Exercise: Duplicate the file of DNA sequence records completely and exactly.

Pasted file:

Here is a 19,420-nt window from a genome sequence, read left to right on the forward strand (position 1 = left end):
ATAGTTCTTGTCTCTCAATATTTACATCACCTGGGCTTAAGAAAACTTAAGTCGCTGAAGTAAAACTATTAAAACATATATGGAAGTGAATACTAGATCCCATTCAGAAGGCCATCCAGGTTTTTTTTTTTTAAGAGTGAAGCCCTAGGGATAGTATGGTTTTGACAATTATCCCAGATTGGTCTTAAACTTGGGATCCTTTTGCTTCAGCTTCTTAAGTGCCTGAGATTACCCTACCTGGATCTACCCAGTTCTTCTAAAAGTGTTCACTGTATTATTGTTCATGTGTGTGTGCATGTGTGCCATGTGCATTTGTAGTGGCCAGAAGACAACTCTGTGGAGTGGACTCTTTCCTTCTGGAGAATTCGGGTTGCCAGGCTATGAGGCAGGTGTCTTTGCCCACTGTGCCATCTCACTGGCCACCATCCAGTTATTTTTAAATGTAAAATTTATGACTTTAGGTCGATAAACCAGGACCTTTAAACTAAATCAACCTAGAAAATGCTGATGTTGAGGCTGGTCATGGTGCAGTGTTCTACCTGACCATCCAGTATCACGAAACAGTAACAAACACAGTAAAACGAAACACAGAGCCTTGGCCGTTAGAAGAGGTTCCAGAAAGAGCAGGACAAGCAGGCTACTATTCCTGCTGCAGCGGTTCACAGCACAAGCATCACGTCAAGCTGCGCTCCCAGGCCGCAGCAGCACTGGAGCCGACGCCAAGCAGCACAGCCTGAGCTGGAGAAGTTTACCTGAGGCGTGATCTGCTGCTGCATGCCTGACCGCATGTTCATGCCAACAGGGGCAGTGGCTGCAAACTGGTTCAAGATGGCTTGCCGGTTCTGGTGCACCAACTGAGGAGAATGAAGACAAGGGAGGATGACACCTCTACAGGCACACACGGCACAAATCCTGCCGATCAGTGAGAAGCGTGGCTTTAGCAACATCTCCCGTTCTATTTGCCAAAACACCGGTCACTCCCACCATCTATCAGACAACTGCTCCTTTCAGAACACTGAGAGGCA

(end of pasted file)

Here is a 19,420-nt window from a genome sequence, read left to right on the forward strand (position 1 = left end):
ATAGTTCTTGTCTCTCAATATTTACATCACCTGGGCTTAAGAAAACTTAAGTCGCTGAAGTAAAACTATTAAAACATATATGGAAGTGAATACTAGATCCCATTCAGAAGGCCATCCAGGTTTTTTTTTTTTAAGAGTGAAGCCCTAGGGATAGTATGGTTTTGACAATTATCCCAGATTGGTCTTAAACTTGGGATCCTTTTGCTTCAGCTTCTTAAGTGCCTGAGATTACCCTACCTGGATCTACCCAGTTCTTCTAAAAGTGTTCACTGTATTATTGTTCATGTGTGTGTGCATGTGTGCCATGTGCATTTGTAGTGGCCAGAAGACAACTCTGTGGAGTGGACTCTTTCCTTCTGGAGAATTCGGGTTGCCAGGCTATGAGGCAGGTGTCTTTGCCCACTGTGCCATCTCACTGGCCACCATCCAGTTATTTTTAAATGTAAAATTTATGACTTTAGGTCGATAAACCAGGACCTTTAAACTAAATCAACCTAGAAAATGCTGATGTTGAGGCTGGTCATGGTGCAGTGTTCTACCTGACCATCCAGTATCACGAAACAGTAACAAACACAGTAAAACGAAACACAGAGCCTTGGCCGTTAGAAGAGGTTCCAGAAAGAGCAGGACAAGCAGGCTACTATTCCTGCTGCAGCGGTTCACAGCACAAGCATCACGTCAAGCTGCGCTCCCAGGCCGCAGCAGCACTGGAGCCGACGCCAAGCAGCACAGCCTGAGCTGGAGAAGTTTACCTGAGGCGTGATCTGCTGCTGCATGCCTGACCGCATGTTCATGCCAACAGGGGCAGTGGCTGCAAACTGGTTCAAGATGGCTTGCCGGTTCTGGTGCACCAACTGAGGAGAATGAAGACAAGGGAGGATGACACCTCTACAGGCACACACGGCACAAATCCTGCCGATCAGTGAGAAGCGTGGCTTTAGCAACATCTCCCGTTCTATTTGCCAAAACACCGGTCACTCCCACCATCTATCAGACAACTGCTCCTTTCAGAACACTGAGAGGCA